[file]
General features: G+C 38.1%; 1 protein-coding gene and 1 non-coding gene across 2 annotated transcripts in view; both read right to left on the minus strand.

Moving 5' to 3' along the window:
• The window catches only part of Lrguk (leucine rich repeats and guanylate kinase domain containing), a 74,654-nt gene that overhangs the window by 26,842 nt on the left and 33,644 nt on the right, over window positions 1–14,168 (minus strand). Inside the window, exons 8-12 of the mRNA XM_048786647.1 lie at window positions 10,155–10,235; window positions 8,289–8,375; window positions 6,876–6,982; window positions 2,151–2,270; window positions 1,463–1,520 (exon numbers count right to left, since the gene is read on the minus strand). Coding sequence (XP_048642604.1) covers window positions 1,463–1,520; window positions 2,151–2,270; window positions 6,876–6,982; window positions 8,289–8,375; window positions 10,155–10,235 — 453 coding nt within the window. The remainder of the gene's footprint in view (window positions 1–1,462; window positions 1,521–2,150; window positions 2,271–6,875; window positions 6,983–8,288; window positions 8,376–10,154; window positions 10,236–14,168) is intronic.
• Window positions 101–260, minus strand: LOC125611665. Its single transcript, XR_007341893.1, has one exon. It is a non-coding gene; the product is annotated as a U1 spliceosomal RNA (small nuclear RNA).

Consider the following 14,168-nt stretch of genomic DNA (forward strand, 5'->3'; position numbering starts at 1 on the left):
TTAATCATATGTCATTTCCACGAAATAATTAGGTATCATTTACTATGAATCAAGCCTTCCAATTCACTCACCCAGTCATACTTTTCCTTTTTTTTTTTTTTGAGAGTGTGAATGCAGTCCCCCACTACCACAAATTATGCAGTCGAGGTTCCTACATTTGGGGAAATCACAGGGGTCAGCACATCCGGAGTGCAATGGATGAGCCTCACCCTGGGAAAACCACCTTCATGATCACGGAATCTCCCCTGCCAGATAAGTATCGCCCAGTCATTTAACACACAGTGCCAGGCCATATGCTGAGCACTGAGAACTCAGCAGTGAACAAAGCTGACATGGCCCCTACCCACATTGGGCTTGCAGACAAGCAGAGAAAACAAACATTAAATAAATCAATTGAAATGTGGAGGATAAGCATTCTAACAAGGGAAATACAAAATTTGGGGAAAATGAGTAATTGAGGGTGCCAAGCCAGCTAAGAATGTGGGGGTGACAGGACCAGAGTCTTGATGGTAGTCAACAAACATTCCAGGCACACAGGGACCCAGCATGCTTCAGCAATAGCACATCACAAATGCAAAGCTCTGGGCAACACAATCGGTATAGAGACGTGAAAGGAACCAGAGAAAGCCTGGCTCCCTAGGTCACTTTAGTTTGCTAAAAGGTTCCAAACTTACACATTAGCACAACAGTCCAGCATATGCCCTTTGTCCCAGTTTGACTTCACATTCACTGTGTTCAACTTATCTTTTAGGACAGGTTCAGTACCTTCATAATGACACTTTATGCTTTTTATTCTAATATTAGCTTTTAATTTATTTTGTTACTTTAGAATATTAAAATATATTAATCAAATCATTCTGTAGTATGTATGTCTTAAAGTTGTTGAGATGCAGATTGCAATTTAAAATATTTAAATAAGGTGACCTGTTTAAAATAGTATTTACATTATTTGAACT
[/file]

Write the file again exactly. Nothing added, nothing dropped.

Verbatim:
General features: G+C 38.1%; 1 protein-coding gene and 1 non-coding gene across 2 annotated transcripts in view; both read right to left on the minus strand.

Moving 5' to 3' along the window:
• The window catches only part of Lrguk (leucine rich repeats and guanylate kinase domain containing), a 74,654-nt gene that overhangs the window by 26,842 nt on the left and 33,644 nt on the right, over window positions 1–14,168 (minus strand). Inside the window, exons 8-12 of the mRNA XM_048786647.1 lie at window positions 10,155–10,235; window positions 8,289–8,375; window positions 6,876–6,982; window positions 2,151–2,270; window positions 1,463–1,520 (exon numbers count right to left, since the gene is read on the minus strand). Coding sequence (XP_048642604.1) covers window positions 1,463–1,520; window positions 2,151–2,270; window positions 6,876–6,982; window positions 8,289–8,375; window positions 10,155–10,235 — 453 coding nt within the window. The remainder of the gene's footprint in view (window positions 1–1,462; window positions 1,521–2,150; window positions 2,271–6,875; window positions 6,983–8,288; window positions 8,376–10,154; window positions 10,236–14,168) is intronic.
• Window positions 101–260, minus strand: LOC125611665. Its single transcript, XR_007341893.1, has one exon. It is a non-coding gene; the product is annotated as a U1 spliceosomal RNA (small nuclear RNA).

Consider the following 14,168-nt stretch of genomic DNA (forward strand, 5'->3'; position numbering starts at 1 on the left):
TTAATCATATGTCATTTCCACGAAATAATTAGGTATCATTTACTATGAATCAAGCCTTCCAATTCACTCACCCAGTCATACTTTTCCTTTTTTTTTTTTTTGAGAGTGTGAATGCAGTCCCCCACTACCACAAATTATGCAGTCGAGGTTCCTACATTTGGGGAAATCACAGGGGTCAGCACATCCGGAGTGCAATGGATGAGCCTCACCCTGGGAAAACCACCTTCATGATCACGGAATCTCCCCTGCCAGATAAGTATCGCCCAGTCATTTAACACACAGTGCCAGGCCATATGCTGAGCACTGAGAACTCAGCAGTGAACAAAGCTGACATGGCCCCTACCCACATTGGGCTTGCAGACAAGCAGAGAAAACAAACATTAAATAAATCAATTGAAATGTGGAGGATAAGCATTCTAACAAGGGAAATACAAAATTTGGGGAAAATGAGTAATTGAGGGTGCCAAGCCAGCTAAGAATGTGGGGGTGACAGGACCAGAGTCTTGATGGTAGTCAACAAACATTCCAGGCACACAGGGACCCAGCATGCTTCAGCAATAGCACATCACAAATGCAAAGCTCTGGGCAACACAATCGGTATAGAGACGTGAAAGGAACCAGAGAAAGCCTGGCTCCCTAGGTCACTTTAGTTTGCTAAAAGGTTCCAAACTTACACATTAGCACAACAGTCCAGCATATGCCCTTTGTCCCAGTTTGACTTCACATTCACTGTGTTCAACTTATCTTTTAGGACAGGTTCAGTACCTTCATAATGACACTTTATGCTTTTTATTCTAATATTAGCTTTTAATTTATTTTGTTACTTTAGAATATTAAAATATATTAATCAAATCATTCTGTAGTATGTATGTCTTAAAGTTGTTGAGATGCAGATTGCAATTTAAAATATTTAAATAAGGTGACCTGTTTAAAATAGTATTTACATTATTTGAACT